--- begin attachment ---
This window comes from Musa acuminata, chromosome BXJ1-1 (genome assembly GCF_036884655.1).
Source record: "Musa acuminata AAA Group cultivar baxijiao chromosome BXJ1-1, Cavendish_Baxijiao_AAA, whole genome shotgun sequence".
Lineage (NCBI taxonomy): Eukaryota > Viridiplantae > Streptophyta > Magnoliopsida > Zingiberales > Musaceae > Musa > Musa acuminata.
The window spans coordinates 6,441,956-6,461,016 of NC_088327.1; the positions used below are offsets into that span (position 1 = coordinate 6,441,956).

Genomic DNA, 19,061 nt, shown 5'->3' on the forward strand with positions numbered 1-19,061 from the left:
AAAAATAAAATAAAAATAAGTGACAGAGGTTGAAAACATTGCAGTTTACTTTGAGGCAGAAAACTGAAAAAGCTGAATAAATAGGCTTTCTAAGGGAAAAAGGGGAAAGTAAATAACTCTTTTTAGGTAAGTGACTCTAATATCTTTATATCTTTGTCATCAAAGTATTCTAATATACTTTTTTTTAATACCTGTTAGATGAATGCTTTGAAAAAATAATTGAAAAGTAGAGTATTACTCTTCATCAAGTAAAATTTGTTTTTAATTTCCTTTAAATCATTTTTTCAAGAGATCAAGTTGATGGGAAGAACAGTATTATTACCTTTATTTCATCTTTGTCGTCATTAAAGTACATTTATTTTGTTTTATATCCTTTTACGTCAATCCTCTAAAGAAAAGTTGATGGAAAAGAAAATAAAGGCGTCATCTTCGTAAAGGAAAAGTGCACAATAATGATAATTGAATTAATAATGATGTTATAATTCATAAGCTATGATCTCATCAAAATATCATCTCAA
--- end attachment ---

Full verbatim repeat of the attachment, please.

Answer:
This window comes from Musa acuminata, chromosome BXJ1-1 (genome assembly GCF_036884655.1).
Source record: "Musa acuminata AAA Group cultivar baxijiao chromosome BXJ1-1, Cavendish_Baxijiao_AAA, whole genome shotgun sequence".
Lineage (NCBI taxonomy): Eukaryota > Viridiplantae > Streptophyta > Magnoliopsida > Zingiberales > Musaceae > Musa > Musa acuminata.
The window spans coordinates 6,441,956-6,461,016 of NC_088327.1; the positions used below are offsets into that span (position 1 = coordinate 6,441,956).

Genomic DNA, 19,061 nt, shown 5'->3' on the forward strand with positions numbered 1-19,061 from the left:
AAAAATAAAATAAAAATAAGTGACAGAGGTTGAAAACATTGCAGTTTACTTTGAGGCAGAAAACTGAAAAAGCTGAATAAATAGGCTTTCTAAGGGAAAAAGGGGAAAGTAAATAACTCTTTTTAGGTAAGTGACTCTAATATCTTTATATCTTTGTCATCAAAGTATTCTAATATACTTTTTTTTAATACCTGTTAGATGAATGCTTTGAAAAAATAATTGAAAAGTAGAGTATTACTCTTCATCAAGTAAAATTTGTTTTTAATTTCCTTTAAATCATTTTTTCAAGAGATCAAGTTGATGGGAAGAACAGTATTATTACCTTTATTTCATCTTTGTCGTCATTAAAGTACATTTATTTTGTTTTATATCCTTTTACGTCAATCCTCTAAAGAAAAGTTGATGGAAAAGAAAATAAAGGCGTCATCTTCGTAAAGGAAAAGTGCACAATAATGATAATTGAATTAATAATGATGTTATAATTCATAAGCTATGATCTCATCAAAATATCATCTCAA